Over the past week or so I’ve been telling you a lot about carnival glass. First, I showed you this beauty that we recently sold. Then I went on to explain exactly what carnival glass was and how it got its start. Now I’m here to tell you the best ways to buy and sell it!
Oddly enough, we’ve really only had marigold colored carnival glass around here. That’s probably the most common/least valuable color, but that doesn’t mean that it still won’t bring you some profit if you choose to invest.
So, what things should you look for?
1. Condition. This is extremely important – stay away from cracks and chips as much as possible. If there is a little damage you should be okay, but the better the piece, the more valuable it is.
2. Function. Would you rather get your hands on a toothpick holder or an entire water set? While pretty much any carnival glass piece is going to be good to sell, the more unique it is, the better chances you’ll have of selling it. You might have to invest for some of the larger pieces, but they’ll bring you the best return.
3. Color. There are a whole slew of colors out there. Some of them are definitely rarer than others. Manufacturers tended to “specialize” in certain colors. Here’s a great link to the different colors and who made what.
4. Maker. Imperial, Fenton, Northwood, Dugan. The list goes on. Some people collect companies’ works only and others don’t mind at all who made it, as long as they like the piece. We’ve seen a lot of Imperial and Northwood and these always do well.
(NOTE: This list is not in order. While condition might just be the top thing to consider, the function, color, and maker all go hand-in-hand. A combination of all four factors is what will make your piece of carnival glass more valuable.)
Now that I know that, what do I need to talk about when I sell my item?
Good question, and a lot of this will correlate with the previous section. I usually have the following information in my listing:
1. What the piece is – a water set, a compote, a vase?
2. Who made it – Imperial, Northwood, etc.
3. What the pattern is – Dewberry, Pansy, Water Lily, etc.
4. What color it is – marigold, smoke, Vaseline, cobalt, etc.
5. What it looks like – describe the pattern (floral, scroll, bold, subtle, etc.) and shape of the piece (fluted edges, footed, broad, narrow, etc.)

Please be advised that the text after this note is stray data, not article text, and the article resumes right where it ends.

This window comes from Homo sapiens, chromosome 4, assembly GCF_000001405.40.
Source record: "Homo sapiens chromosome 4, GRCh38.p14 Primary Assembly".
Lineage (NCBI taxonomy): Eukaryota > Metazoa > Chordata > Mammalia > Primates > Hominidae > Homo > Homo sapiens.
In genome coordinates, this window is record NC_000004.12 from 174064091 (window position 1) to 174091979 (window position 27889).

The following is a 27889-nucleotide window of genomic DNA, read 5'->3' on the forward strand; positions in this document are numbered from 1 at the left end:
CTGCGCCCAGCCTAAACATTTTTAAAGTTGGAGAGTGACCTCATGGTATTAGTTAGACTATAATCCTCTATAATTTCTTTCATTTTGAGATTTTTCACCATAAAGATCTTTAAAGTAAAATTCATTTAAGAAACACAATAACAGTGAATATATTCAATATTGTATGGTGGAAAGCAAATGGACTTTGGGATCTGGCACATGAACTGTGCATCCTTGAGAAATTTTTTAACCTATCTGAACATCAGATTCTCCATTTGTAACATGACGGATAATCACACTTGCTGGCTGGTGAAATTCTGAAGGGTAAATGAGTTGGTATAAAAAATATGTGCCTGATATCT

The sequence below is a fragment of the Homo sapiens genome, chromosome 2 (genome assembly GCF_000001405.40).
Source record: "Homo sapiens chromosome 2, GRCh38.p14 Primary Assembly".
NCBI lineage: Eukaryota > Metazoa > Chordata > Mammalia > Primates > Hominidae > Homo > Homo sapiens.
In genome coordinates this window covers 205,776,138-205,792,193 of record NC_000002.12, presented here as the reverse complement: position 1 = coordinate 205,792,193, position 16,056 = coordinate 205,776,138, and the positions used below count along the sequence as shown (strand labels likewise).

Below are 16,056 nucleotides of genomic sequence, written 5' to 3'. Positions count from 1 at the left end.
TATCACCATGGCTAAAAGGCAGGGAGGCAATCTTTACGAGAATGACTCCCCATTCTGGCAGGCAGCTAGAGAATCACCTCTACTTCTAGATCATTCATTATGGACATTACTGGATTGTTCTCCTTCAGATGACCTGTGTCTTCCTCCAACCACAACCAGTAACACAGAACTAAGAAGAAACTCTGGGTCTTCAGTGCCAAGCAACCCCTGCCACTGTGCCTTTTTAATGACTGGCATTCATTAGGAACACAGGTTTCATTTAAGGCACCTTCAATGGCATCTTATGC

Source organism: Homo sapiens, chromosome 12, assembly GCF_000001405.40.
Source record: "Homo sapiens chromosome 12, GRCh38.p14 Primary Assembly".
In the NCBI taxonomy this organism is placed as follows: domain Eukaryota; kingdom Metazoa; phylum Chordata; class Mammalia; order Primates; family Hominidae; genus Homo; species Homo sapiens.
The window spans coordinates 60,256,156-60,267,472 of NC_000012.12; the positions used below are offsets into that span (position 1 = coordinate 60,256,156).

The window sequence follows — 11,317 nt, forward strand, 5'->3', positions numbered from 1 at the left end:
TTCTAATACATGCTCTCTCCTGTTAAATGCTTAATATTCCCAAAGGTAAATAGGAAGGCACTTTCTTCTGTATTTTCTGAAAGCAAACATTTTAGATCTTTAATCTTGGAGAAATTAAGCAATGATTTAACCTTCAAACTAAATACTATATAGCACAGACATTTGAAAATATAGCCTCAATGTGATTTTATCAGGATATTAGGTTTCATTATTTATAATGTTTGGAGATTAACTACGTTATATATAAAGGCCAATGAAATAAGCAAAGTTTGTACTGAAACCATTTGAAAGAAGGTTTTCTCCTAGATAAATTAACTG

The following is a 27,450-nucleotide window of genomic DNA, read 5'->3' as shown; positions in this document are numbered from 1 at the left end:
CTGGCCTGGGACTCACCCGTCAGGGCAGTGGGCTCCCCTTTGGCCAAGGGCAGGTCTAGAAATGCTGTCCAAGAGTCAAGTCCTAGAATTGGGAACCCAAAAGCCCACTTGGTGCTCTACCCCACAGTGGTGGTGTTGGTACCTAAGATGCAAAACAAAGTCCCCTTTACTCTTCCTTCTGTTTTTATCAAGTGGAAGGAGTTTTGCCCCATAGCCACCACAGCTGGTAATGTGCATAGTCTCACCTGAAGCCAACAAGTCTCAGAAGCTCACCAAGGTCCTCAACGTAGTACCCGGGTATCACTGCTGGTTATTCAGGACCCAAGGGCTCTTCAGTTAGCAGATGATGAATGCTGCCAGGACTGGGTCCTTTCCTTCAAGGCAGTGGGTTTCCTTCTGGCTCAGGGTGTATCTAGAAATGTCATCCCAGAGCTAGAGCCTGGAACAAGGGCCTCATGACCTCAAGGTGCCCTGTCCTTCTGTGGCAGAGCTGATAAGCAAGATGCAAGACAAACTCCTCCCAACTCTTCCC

6. Measurements – usually height and width will suffice
7. Condition – BE SPECIFIC. Even if it’s just a flea bite (ie. a very small chip) the buyer will want to know about it. Check all edges for chips, including the bottom. Run your hand along the piece, as sometimes you can feel the damage easier than you can see it.
8. Reason – this is optional, but I sometimes like to give the buyer a reason to buy. For example, you can talk about how special this piece is and why it would make a great addition to a collection. You can mention how it makes a great gift for both collectors and people who just love good display pieces. You can also mention who would like pieces like this – those who love the color purple, those who love pansies, those who love carnival glass, those who love vases, etc. Planting a seed in someone’s head is sometimes the best way to get a sale.
That’s wonderful and everything, but your information isn’t very specific, what should I buy to resell?
I am by no means an expert on carnival glass, and there’s so much out there to look at that it can take years to become familiar with everything. With that being said, I have two great resources to start you off with.
The first one is called Carnival Glass 101 and it features some great introductory information about carnival glass, the different colors, and the different terms associated with it. It’s a nice site to peruse in your spare time.
The second site is David Doty’s Carnival Glass Website and this is THE BEST site I’ve come across for carnival glass. This is a seriously well organized site for anyone who wants to do research on carnival glass. He has entire indexes on patterns, shapes, motifs, and makers. He’s also got a wonderful breakdown of colors, marks, fakes, and more. It’s a wonderful site to use to do research on pieces you’ve already got, or to learn more about different makers and patterns in general.
So, what do you think? What’s your favorite color? I’m partial to “smoke” and the really dark “amethyst” colors. Have you got a favorite piece or a favorite maker? I’d love to hear more from you guys!